Warning: Creating default object from empty value in /home/content/43/6800743/html/bethany/wp-content/themes/StandardTheme_261/admin/functions.php on line 229
Explicit Realities, Explicit Language | Bethany Suckrow

Explicit Realities, Explicit Language

Today my friend Grace Biskie and I are doing a co-blog about using strong language to tell authentic stories. A full explanation of why we’re co-blogging this is in the post itself, but I just want to tell you before you keep reading that Grace Biskie is one of my favorite storytellers. She tells it true and she tells it hard and she tells it good, and every time, it wakes me up to something I didn’t understand before. We found each other online about a year ago, but of course, the world is so much smaller than that – we realized not long after we connected online that her husband was raised in the same Baptist church as me, and that I had seen Dave and Grace speak at my church about a decade ago! It’s been an incredible blessing to get to know her through her writing. Click here to read her post of for this co-blog.

Okay so, a little backstory to get us started : Grace wrote a post a couple of weeks ago for A Deeper Story, “Come Hither Young Men for I Have Sex Demons.” Catchy title, eh? Her post chronicles her experience as an abused young girl growing up in Detroit, and how it influenced the ways that she expressed herself sexually. Grace also references this post by a now infamous Mrs. Hall which shames teenage girls for posting “sexy” selfies on social media.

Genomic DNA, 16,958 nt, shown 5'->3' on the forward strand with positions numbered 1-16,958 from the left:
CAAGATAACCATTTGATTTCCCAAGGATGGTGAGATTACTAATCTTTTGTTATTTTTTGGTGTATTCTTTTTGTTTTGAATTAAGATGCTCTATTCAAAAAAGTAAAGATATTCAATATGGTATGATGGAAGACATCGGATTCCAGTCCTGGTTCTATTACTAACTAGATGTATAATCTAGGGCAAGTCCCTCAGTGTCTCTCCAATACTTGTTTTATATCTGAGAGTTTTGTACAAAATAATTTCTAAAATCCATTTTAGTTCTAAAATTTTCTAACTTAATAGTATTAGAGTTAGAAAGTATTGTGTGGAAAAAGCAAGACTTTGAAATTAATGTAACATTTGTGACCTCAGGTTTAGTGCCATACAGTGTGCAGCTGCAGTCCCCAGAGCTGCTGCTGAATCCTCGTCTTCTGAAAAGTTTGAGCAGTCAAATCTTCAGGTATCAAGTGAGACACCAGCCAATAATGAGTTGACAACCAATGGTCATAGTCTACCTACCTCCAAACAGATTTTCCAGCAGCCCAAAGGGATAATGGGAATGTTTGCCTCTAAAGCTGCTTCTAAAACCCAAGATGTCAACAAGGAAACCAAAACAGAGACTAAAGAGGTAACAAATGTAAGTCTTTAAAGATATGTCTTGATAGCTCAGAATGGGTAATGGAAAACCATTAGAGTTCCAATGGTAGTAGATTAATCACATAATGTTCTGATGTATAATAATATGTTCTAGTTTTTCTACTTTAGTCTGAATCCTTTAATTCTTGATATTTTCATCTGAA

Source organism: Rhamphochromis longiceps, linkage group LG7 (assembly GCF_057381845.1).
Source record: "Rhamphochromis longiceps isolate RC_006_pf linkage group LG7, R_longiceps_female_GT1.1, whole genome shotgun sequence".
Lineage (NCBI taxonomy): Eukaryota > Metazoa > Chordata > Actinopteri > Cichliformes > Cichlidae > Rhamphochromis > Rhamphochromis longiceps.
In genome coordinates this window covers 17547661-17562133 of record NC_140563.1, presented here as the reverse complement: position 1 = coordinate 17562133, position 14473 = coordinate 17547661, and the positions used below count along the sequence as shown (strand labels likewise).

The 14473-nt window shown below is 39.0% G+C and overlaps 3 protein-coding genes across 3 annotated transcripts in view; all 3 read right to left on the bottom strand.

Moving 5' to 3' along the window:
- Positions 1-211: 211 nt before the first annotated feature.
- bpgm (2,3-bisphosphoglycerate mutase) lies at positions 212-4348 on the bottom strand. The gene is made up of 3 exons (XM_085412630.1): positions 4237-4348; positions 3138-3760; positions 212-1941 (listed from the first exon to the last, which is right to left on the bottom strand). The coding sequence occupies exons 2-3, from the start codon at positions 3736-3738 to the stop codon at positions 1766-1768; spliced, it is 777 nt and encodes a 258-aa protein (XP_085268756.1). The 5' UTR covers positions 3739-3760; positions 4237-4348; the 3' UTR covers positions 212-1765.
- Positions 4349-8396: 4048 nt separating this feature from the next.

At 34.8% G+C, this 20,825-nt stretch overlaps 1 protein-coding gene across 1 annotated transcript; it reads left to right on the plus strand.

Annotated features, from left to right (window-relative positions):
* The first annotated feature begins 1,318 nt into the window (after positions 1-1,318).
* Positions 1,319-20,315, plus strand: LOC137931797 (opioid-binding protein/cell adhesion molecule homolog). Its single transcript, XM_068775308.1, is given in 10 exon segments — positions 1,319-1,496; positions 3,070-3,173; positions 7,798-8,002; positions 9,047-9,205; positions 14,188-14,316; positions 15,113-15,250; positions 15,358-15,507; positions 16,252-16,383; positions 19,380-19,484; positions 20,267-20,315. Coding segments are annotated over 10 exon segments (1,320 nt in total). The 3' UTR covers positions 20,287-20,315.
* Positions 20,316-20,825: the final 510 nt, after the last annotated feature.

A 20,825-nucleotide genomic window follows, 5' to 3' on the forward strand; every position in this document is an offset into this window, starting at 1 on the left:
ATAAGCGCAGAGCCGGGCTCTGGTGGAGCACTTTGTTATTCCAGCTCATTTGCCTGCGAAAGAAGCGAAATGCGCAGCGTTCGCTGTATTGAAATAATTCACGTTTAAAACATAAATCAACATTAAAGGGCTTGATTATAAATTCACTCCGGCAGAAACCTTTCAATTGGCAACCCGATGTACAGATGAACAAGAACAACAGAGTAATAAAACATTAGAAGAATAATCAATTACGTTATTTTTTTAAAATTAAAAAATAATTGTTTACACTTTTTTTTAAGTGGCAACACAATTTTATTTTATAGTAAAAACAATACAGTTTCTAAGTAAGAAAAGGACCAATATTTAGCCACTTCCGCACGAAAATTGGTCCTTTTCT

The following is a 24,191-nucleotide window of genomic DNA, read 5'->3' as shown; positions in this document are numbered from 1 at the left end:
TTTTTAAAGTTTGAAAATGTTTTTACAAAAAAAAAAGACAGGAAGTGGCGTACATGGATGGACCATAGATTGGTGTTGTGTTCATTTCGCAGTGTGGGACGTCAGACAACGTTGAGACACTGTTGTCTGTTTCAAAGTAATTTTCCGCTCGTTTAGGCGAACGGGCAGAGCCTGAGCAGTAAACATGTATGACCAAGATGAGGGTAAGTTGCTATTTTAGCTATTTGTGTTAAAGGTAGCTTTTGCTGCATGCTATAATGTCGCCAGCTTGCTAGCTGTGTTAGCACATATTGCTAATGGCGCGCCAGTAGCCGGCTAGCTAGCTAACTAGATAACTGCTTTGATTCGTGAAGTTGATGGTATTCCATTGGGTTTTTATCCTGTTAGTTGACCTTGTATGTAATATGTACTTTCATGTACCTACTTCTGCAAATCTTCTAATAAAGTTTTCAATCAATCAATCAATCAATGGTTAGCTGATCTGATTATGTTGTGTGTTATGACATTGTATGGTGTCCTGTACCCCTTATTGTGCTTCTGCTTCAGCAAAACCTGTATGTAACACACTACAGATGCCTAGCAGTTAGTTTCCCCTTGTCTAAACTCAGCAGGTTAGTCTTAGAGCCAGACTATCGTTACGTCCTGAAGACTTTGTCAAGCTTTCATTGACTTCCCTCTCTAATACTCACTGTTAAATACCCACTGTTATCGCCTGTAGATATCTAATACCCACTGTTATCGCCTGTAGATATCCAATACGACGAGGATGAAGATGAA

I love this part of Grace’s post,

“Love us, Mrs. Halls. Love us at 8 yrs. old. Love us at 11. Love us at 26. Love us at 36. Give us second, third, fourth, fifth chances. Teach your boys to love us too. Light switch theology doesn’t work here. If I could have flipped the magic switch to un-confuse myself, I would have done it eons ago.”

Like the powerful writer that she is, Grace’s post invites me into her reality. She helps me, a white girl that grew up in a rural Michigan farmtown, better understand what it’s like to be a prematurely sexualized young black girl in Detroit. She invites well-meaning but conservative, naive Christian women like the Mrs. Halls (and Bethany Suckrows) of the world to step outside our privilege long enough to understand why young girls sexualize themselves. And in that context, we no longer have the right to shame young girls for their behavior. The only right response is to love and affirm their inherent worth.

So I share Grace’s post on Facebook, and not long after, I get a private message from a friend from my hometown in Michigan, questioning the language that Grace uses to tell her story of sexual abuse.